WAYS OF LOOKING AT A CITY
GLADSONGS AND GATHERINGS
Ed. Stephen Wade
University Press, 4 Cambridge St, Liverpool, L69 7ZU]
[177pp. £9.50 hardback, Liverpool University Press]
I’ve always felt that my relationship with Liverpool has been a peripheral
one, having been born and brought up there but being removed in my
late teens. It is also how I feel about
I sometimes visited the places where it happened but equally as often
I was somewhere else and probably missed some seminal events, both
good and less so.
So I was intrigued by this collection of essays, interviews and reflections
on Liverpool and
the changes that have taken place in its poetry since those three
lads shook the world back in the sixties. McGough, Patten and Henri
came to represent the city though each had a different voice. A bit
like the accents that identify which part of the city you come from,
I suppose. But there was always more to Liverpool poetry
than the trio. People like Matt Simpson, for example. What a pity
then that the editor saw fit to kick off the book with one of Simpson’s
least effective poems, an occasional piece written for the millennium.
Moving swiftly on though, Wade discusses McGough and his early influences,
like Rimbaud, and follows his successes as poet and media person throughout
the sixties. There is nothing really new here, these years having
been well documented elsewhere. Wade also contributes an interview
with Patten which is only illuminating through the brevity of the
poet’s responses :
SW : Is there a Liverpool
temperament, as writers often claim when they talk about Scouse wit
and so on ?
: I don’t know.
There is another interview, with Adrian Henri, which traces some of
his career up to the final illness and death. Dave Bateman is able
to elicit more engaged responses but then Henri was a fairly garrulous
character. Someone should check their dates though because Henri didn’t
die ‘on 10th April 2000, only a short time after this interview’.
Nor did he die in 2001, as stated elsewhere.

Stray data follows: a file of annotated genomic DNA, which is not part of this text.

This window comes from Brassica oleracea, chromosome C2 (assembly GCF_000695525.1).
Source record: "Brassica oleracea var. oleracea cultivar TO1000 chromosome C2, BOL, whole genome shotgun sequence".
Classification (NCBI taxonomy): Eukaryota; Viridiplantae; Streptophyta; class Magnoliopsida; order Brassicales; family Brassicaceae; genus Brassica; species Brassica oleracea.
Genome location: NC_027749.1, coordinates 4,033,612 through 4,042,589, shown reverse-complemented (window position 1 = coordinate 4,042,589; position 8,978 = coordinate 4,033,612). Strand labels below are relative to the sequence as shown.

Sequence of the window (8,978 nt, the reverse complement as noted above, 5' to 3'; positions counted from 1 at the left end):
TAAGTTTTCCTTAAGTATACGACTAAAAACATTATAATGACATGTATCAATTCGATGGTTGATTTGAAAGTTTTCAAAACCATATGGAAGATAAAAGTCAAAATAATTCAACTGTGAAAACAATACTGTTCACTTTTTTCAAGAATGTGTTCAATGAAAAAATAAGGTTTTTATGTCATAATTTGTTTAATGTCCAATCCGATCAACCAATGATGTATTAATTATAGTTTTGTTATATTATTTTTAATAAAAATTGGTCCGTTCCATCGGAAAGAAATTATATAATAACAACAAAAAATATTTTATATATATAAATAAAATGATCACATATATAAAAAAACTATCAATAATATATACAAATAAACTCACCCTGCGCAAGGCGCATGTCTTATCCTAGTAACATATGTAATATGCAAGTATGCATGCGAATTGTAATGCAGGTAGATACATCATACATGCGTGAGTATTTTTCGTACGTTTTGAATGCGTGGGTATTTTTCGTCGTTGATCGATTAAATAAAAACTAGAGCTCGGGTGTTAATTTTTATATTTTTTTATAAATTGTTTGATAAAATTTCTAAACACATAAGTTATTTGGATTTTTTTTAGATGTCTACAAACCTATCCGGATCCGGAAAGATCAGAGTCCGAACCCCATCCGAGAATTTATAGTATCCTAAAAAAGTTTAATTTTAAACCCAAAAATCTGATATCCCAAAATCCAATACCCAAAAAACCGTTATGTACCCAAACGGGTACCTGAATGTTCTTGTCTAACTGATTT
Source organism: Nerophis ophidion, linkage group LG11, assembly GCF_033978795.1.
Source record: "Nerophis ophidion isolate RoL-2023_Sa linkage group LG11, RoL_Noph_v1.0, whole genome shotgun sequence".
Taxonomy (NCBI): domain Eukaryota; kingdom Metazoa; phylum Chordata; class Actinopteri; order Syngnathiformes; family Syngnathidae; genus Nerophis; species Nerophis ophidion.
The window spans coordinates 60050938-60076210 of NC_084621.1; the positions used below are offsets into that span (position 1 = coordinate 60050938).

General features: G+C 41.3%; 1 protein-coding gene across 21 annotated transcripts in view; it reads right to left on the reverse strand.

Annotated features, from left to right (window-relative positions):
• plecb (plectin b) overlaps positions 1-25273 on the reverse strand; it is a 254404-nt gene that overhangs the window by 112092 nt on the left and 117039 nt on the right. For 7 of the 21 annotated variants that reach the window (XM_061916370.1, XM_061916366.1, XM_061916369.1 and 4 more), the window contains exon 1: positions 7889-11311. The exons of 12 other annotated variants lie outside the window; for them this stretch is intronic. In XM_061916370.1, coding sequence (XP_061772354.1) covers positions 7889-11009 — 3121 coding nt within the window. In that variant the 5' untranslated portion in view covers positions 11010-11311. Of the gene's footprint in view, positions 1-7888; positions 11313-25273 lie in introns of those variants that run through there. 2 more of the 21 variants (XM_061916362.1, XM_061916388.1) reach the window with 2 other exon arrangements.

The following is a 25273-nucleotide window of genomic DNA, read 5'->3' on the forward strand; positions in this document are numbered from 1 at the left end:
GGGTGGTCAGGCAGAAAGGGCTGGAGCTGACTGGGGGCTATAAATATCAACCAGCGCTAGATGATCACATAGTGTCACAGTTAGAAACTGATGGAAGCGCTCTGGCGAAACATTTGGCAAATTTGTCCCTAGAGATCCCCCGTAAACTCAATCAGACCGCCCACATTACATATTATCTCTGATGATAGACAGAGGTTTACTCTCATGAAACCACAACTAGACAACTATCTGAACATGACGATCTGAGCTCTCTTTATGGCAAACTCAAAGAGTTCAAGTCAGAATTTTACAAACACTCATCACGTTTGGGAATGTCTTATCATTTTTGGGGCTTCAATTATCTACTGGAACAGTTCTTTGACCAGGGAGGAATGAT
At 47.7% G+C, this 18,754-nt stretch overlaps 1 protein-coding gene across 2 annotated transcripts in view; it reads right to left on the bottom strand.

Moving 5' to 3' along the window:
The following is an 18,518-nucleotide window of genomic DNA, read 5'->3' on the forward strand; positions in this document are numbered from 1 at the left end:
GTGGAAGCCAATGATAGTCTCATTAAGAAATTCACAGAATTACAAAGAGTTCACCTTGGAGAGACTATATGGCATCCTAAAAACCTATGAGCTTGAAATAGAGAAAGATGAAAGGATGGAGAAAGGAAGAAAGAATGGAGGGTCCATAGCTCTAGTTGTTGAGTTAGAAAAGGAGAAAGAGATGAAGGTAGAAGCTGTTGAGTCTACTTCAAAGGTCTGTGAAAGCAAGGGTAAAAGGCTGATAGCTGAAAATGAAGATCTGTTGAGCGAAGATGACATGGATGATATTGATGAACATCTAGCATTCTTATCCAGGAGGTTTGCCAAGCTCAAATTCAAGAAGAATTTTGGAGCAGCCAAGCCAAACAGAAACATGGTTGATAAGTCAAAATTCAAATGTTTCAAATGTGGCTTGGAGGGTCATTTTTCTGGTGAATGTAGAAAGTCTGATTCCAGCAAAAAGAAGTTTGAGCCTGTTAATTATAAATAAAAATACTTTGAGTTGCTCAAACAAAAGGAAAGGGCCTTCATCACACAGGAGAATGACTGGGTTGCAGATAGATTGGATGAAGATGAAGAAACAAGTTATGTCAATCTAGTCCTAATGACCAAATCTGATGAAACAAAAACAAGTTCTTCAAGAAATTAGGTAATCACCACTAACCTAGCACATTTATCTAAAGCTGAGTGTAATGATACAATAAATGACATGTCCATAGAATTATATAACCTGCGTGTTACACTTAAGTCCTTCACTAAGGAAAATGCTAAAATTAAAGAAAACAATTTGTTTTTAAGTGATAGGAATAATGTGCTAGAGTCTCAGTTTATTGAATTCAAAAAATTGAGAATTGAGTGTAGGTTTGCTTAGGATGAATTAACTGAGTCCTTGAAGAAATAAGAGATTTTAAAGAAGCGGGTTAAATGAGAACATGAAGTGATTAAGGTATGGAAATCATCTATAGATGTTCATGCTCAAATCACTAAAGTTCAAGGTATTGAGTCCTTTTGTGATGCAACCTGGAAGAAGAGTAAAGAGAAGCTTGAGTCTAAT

I’m not sure what purpose the article, ‘Liverpool Peasant’, by Michael
Murphy is meant to serve except to give him a chance to talk about
himself. OK, there is some reference to his Liverpool up-bringing
but it’s fairly tenuous and doesn’t add much to a study of Liverpool
poetry. At least Deryn Rees-Jones in her essay admits that she doesn’t
write about ‘known places, let alone my home city’. Both of these
pieces seem to sit uneasily, to varying extents, within the context
of the book and its remit.
The chapter by Matt Simpson, on the other hand, offers some reminders
that his work has dealt mainly with his Liverpudlian roots and tensions arising out of conflict between a seafaring
family and his own ‘exile’ via education. It widens the context here
by focussing on his Writer In Residence tenure in Tasmania, a place
with which he has connections through his father. It brings together
strands of his work and suggests that in Tasmania he has ‘come home
to myself’ though not quite in the way intended when he wrote the
line way back in ‘Making Arrangements’.
Of course there has been a ‘live’ poetry scene in the city for over
30 years and Bateman attempts to chronicle this in ‘Open Floor ! Live
Poetry Nights in Liverpool, 1967–2001’. This is an interesting, if
slightly rambling account of performers, venues, the good, bad and